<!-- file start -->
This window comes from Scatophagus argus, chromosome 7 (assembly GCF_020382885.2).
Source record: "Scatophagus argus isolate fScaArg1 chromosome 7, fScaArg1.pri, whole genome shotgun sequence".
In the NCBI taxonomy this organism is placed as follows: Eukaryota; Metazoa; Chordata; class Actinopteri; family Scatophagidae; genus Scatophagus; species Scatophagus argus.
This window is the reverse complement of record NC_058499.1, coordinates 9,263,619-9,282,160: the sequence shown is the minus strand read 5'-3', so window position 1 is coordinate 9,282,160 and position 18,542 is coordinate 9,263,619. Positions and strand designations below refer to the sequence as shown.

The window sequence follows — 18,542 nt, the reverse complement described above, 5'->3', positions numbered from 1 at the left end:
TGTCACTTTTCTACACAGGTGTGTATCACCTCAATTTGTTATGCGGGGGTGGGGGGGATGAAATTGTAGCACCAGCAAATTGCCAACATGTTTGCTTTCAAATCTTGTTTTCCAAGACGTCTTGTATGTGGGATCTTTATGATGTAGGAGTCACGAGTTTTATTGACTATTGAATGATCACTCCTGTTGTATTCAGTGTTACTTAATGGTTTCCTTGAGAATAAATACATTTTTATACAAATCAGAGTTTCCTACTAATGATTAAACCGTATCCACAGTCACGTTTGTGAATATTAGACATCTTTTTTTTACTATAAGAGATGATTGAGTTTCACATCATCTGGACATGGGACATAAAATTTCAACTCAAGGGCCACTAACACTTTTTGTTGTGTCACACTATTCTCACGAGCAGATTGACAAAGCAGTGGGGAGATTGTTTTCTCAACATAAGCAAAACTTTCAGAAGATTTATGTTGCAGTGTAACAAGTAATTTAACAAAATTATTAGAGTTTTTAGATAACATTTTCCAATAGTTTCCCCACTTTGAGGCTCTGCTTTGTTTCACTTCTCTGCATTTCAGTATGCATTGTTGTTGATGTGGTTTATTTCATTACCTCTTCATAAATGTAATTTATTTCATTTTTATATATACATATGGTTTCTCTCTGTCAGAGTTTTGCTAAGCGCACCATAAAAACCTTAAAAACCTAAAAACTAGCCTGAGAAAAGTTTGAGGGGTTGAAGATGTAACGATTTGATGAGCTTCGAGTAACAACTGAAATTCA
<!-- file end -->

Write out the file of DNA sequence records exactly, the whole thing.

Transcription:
This window comes from Scatophagus argus, chromosome 7 (assembly GCF_020382885.2).
Source record: "Scatophagus argus isolate fScaArg1 chromosome 7, fScaArg1.pri, whole genome shotgun sequence".
In the NCBI taxonomy this organism is placed as follows: Eukaryota; Metazoa; Chordata; class Actinopteri; family Scatophagidae; genus Scatophagus; species Scatophagus argus.
This window is the reverse complement of record NC_058499.1, coordinates 9,263,619-9,282,160: the sequence shown is the minus strand read 5'-3', so window position 1 is coordinate 9,282,160 and position 18,542 is coordinate 9,263,619. Positions and strand designations below refer to the sequence as shown.

The window sequence follows — 18,542 nt, the reverse complement described above, 5'->3', positions numbered from 1 at the left end:
TGTCACTTTTCTACACAGGTGTGTATCACCTCAATTTGTTATGCGGGGGTGGGGGGGATGAAATTGTAGCACCAGCAAATTGCCAACATGTTTGCTTTCAAATCTTGTTTTCCAAGACGTCTTGTATGTGGGATCTTTATGATGTAGGAGTCACGAGTTTTATTGACTATTGAATGATCACTCCTGTTGTATTCAGTGTTACTTAATGGTTTCCTTGAGAATAAATACATTTTTATACAAATCAGAGTTTCCTACTAATGATTAAACCGTATCCACAGTCACGTTTGTGAATATTAGACATCTTTTTTTTACTATAAGAGATGATTGAGTTTCACATCATCTGGACATGGGACATAAAATTTCAACTCAAGGGCCACTAACACTTTTTGTTGTGTCACACTATTCTCACGAGCAGATTGACAAAGCAGTGGGGAGATTGTTTTCTCAACATAAGCAAAACTTTCAGAAGATTTATGTTGCAGTGTAACAAGTAATTTAACAAAATTATTAGAGTTTTTAGATAACATTTTCCAATAGTTTCCCCACTTTGAGGCTCTGCTTTGTTTCACTTCTCTGCATTTCAGTATGCATTGTTGTTGATGTGGTTTATTTCATTACCTCTTCATAAATGTAATTTATTTCATTTTTATATATACATATGGTTTCTCTCTGTCAGAGTTTTGCTAAGCGCACCATAAAAACCTTAAAAACCTAAAAACTAGCCTGAGAAAAGTTTGAGGGGTTGAAGATGTAACGATTTGATGAGCTTCGAGTAACAACTGAAATTCA